Apple cider doughnuts are a big thing in Vermont around this time of year. Weekends are spent at your local orchard picking apples, and indulging in fresh, right out of the fryer, melt in your mouth, cider doughnuts. A little something to warm and revitalize you after an afternoon spent outside enjoying the crisp fall air.
Now, deep-fat frying is a kitchen skill that I have never attempted to master, and in consideration to my waist-line and heart health, plan to forgo mastering. So I was delighted, a few years ago, when I came across this recipe for apple cider doughnut muffins. It is a great way to repurpose the flavors of the tangy, nutmeg studded, cider cake doughnut.
- 2 cups Apple Cider
- 1/2 cup Butter + 2 tbsp Butter
- 3/4 cup Sugar
- 2 Eggs
- 2 tsp Vanilla Extract
- 2 1/4 cups Flour
- 1 1/4 tsp freshly grated Nutmeg (I grate an entire nutmeg)
- 1 tsp Baking Powder
- 1/2 tsp Baking Soda
- 1 tsp Salt
- Cinnamon Sugar for dusting (4 parts sugar for 1 part cinnamon)
- Put 2 cups sweet apple cider in a large a saucepan and bring to boil. Reduce heat and simmer until liquid reduces to 1 cup. Set aside to cool.
- Preheat oven to 375ºF (~190.5 C).
- Grease a 12-cup muffin tin or line the tins with cupcake wrappers.
- Cream together ½ cup butter and ¾ cup sugar until fluffy.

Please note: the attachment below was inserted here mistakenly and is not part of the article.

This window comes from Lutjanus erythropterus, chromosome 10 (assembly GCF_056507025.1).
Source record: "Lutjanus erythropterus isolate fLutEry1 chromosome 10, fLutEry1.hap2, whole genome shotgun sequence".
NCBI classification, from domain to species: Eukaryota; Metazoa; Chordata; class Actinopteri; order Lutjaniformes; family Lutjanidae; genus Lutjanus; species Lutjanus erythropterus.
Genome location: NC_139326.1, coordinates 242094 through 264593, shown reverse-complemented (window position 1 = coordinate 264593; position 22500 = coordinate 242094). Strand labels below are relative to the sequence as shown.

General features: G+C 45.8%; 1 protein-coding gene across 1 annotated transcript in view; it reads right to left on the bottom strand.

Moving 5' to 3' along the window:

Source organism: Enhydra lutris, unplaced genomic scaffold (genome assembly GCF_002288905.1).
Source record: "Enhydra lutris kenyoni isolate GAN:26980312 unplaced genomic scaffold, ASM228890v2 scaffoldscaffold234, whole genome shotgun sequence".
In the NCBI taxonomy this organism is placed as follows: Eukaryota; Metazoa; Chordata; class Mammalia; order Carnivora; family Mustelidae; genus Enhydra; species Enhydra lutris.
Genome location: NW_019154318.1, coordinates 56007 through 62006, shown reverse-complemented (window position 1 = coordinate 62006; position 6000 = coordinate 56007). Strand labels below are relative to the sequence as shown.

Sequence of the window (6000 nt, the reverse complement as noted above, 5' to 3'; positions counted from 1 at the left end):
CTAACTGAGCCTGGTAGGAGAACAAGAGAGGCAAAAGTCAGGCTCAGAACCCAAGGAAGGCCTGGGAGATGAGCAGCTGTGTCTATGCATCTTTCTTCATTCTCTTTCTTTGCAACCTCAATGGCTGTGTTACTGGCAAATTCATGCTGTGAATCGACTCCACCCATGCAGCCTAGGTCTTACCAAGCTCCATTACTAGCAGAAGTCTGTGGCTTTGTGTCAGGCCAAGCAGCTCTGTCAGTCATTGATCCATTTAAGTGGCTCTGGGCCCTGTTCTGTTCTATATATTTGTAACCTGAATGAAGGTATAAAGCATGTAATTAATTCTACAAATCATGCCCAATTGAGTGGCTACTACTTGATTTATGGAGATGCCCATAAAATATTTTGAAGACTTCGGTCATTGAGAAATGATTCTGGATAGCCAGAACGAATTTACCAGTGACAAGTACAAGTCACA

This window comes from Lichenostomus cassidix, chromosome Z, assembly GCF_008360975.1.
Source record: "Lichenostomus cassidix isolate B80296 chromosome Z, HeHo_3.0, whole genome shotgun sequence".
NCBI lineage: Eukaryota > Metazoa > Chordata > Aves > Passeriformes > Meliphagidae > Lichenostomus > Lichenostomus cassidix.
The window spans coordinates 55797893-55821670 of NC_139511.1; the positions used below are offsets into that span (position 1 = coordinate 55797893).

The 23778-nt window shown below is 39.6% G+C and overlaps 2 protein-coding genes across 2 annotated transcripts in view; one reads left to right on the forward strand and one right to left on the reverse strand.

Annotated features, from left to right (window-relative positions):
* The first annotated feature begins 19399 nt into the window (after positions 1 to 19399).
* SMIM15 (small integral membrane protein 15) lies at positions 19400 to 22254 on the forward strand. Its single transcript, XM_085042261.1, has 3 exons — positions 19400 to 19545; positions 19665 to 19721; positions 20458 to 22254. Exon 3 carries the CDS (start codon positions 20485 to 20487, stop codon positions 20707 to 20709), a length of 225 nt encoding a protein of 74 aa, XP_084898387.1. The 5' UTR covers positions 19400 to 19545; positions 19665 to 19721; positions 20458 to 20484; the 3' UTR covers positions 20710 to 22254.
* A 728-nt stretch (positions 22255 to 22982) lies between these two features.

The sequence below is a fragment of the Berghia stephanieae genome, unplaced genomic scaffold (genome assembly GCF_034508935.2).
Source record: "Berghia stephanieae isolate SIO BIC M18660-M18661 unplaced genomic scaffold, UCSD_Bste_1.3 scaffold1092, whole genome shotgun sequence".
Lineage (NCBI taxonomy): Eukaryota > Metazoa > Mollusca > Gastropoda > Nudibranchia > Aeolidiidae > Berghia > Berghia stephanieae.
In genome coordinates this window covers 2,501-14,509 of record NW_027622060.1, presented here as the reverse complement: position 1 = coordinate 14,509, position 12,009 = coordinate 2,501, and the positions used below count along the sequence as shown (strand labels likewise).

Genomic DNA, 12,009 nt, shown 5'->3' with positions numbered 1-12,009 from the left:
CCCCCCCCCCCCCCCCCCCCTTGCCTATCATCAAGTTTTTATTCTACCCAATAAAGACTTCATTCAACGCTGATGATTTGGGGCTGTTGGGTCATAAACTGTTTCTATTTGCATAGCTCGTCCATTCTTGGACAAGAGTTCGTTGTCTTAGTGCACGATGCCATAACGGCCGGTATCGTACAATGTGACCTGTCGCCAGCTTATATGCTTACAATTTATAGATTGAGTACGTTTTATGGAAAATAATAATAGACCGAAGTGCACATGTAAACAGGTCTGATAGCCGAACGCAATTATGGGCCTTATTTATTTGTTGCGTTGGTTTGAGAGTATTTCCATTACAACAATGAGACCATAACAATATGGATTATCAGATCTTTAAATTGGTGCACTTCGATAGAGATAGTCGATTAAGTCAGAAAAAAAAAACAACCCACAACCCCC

- Add 2 eggs, one at a time.
- Add 2 tsp vanilla extract.
- In a separate bowl whisk together 2 ¼ cups flour, 1 ¼ tsp ground nutmeg, 1 tsp baking powder, ½ tsp baking soda, and 1 tsp salt.
- Gently fold in a third of the dry ingredients into the creamed butter.
- Fold in one half of the reduced cider.
- Gently fold in another third of the dry ingredients, the rest of the cider, and finally the last of the dry ingredients. As is the general rule with muffins, you do not want to over mix.
- Scoop batter into the muffin tin.
- Bake for 15-25 minutes.
- Remove and let cool for ten minutes.
- Melt the 2 tbsp of butter.
- Brush the tops of the baked muffins with the melted butter.
- Dust the tops with the cinnamon sugar. The melted butter and slightly warm muffins will allow the cinnamon sugar to stick and form a slightly crunchy crust.
Recipe adapted from Yankee magazine September 2014.